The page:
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Pokémon Go shows that Nintendo's franchises are way bigger than its hardware

Pokémon Go shows that Nintendo's franchises are way bigger than its hardware


It's important even if it doesn't last

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Nintendo makes amazing games. For the last three decades, that fact hasn’t really been in question. But as of late, the company’s audience has been severely limited by hardware. The tiny install base of the Wii U means that gems like Splatoon have seen relatively limited success, and while the 3DS has sold more than 50 million units, that’s still only a third of what its predecessor sold. Nintendo’s insistence on only releasing games on its own hardware means that the company is able to carefully craft wonderful, inventive experiences, but it also limits the potential audience. And now we have an idea of just how big that audience is thanks to Pokémon Go, the company’s most important release of 2016.

Pokémon Go is an augmented reality game for iOS and Android created in collaboration between Nintendo, The Pokémon Company, and former Google subsidiary Niantic Labs, the studio behind another AR game called Ingress. The game lets you live out your Pokémon fantasies, using your phone’s GPS to travel around the real world, catching virtual pocket monsters. Despite the exciting premise, it’s actually a fairly basic game, missing many of the key features you’d expect from Pokémon. You can’t actually train the creatures you collect, for instance, nor battle against other players using a variety of moves. The game is also only available in a few countries, and has been beset by technical problems, with server issues that often prevent people from actually playing it.

But none of that matters: in its first few days of release, the game has been a massive success. Those server issues are the result of so many people trying to play the game, and one market research company says that the game has already been installed on 5 percent of all Android phones in the United States, making it bigger than dating app Tinder. That sudden success has caused Nintendo’s stock price jump nearly 25 percent, its biggest surge since 1983 (that’s the same year the company launched the Famicom, the Japanese version of the iconic NES), adding $7.5 billion to its market value virtually overnight. With the delay of the next Legend of Zelda until next year, 2016 has been pretty dire for new Nintendo games, making Pokémon Go easily the company’s biggest new release of the year.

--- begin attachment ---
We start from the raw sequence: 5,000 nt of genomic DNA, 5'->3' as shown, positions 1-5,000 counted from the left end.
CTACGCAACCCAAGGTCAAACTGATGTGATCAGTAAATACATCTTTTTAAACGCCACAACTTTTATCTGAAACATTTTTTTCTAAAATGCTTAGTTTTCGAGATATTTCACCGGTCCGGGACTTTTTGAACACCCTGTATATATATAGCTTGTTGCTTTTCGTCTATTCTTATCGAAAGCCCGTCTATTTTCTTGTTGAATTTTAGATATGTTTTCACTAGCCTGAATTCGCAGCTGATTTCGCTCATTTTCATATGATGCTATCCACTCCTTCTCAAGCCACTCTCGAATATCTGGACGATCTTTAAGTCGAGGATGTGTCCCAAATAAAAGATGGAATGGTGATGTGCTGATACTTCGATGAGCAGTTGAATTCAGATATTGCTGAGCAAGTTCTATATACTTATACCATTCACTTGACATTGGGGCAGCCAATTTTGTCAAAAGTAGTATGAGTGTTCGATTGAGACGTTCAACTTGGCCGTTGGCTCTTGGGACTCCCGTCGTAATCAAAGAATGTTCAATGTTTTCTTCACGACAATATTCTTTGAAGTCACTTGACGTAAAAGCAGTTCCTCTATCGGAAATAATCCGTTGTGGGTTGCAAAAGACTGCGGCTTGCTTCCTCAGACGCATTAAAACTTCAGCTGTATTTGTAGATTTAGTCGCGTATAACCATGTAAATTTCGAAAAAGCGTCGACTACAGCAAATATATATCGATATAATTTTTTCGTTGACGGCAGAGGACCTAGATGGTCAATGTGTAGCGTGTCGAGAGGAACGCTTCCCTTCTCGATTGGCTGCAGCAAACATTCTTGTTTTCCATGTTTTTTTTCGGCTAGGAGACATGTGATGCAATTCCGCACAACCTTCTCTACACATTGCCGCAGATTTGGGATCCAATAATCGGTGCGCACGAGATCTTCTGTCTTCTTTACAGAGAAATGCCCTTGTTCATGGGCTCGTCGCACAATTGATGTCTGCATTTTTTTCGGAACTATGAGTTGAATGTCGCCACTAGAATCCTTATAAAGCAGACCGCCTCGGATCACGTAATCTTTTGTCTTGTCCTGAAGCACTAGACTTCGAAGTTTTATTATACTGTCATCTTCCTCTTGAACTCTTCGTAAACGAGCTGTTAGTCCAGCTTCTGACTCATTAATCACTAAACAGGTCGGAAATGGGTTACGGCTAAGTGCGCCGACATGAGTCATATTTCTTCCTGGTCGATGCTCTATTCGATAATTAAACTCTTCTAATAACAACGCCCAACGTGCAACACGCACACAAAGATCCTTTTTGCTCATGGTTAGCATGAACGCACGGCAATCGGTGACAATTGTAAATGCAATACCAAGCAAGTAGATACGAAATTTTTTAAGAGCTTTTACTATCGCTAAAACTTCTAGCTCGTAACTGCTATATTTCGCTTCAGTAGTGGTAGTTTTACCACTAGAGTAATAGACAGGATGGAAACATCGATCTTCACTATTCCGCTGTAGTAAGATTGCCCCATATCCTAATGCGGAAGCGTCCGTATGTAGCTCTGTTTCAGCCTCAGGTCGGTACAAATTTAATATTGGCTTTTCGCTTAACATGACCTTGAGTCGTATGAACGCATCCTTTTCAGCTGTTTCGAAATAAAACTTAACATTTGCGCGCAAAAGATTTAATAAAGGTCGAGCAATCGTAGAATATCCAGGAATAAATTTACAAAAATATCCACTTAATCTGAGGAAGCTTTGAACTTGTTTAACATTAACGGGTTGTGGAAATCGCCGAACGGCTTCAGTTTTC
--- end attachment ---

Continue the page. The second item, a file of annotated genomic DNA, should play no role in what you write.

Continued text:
Questions remain as to whether or not Pokémon Go will have much staying power. Nintendo’s first mobile release, the quirky social network Miitomo, had a similar, if smaller, launch, only to die out pretty quickly. Pokémon Go could avoid a similar fate through updates that add more features to the game — and some, like trading, are already on their way — but even if the game doesn’t prove to be a long-term success, it shows just how powerful Nintendo’s enviable lineup of franchises and characters is. Pokémon games always sell well, and the upcoming Sun and Moon will likely be huge hits when they launch in November, but when you unshackle the brand from the company’s hardware, and put it on a device everyone has in their pocket, you realize just how big of a fanbase it has.

Pokemon Go

It’s not just Pokémon, either: Nintendo’s stable of characters rivals pretty much anyone not named Disney. When reports surfaced last year that Netflix was working on a live-action Legend of Zelda series, fans went nuts, even if the news turned out not to be true. Pokémon and AR seem like a perfect fit, but there are plenty of other Nintendo franchises that have the potential to work really well on mobile or even other mediums. Some are already in the works. With the likes of Mobile Strike and Clash of Clans, strategy games are just about the biggest genre on mobile at the moment, and Nintendo just so happens to be working on a mobile version of its long-running strategy series Fire Emblem. Similarly, Animal Crossing — which is also on its way to smartphones — is the kind of game you typically play for just a few minutes each day, making it ideal for a device that’s always nearby.

I’m not suggesting that Nintendo stop making its own hardware. There are certain kinds of games — the ones the company is best at — that just wouldn’t work on a phone. But the sudden, rapid success of Pokémon Go shows that there’s a pent-up demand for these experiences; there are millions of people who want to play a Pokémon game but don’t necessarily want to buy a device dedicated to that purpose. The same is almost certainly true for Mario, Zelda, and any number of other Nintendo franchises, including new ones like Splatoon.

With its long-awaited foray into mobile, Nintendo’s plan has always been to find a brand new audience, one that it could then lure to its dedicated gaming devices. But with Pokémon Go, Nintendo isn’t just reaching out to new players who may have never played a console game before, the company is also helping lapsed fans rediscover their love for the franchise. It turns out that’s a pretty potent combination.

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